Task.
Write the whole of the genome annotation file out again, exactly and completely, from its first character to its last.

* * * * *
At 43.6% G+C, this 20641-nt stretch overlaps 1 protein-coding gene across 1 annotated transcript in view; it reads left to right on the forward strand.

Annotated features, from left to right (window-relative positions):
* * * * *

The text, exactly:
At 43.6% G+C, this 20641-nt stretch overlaps 1 protein-coding gene across 1 annotated transcript in view; it reads left to right on the forward strand.

Annotated features, from left to right (window-relative positions):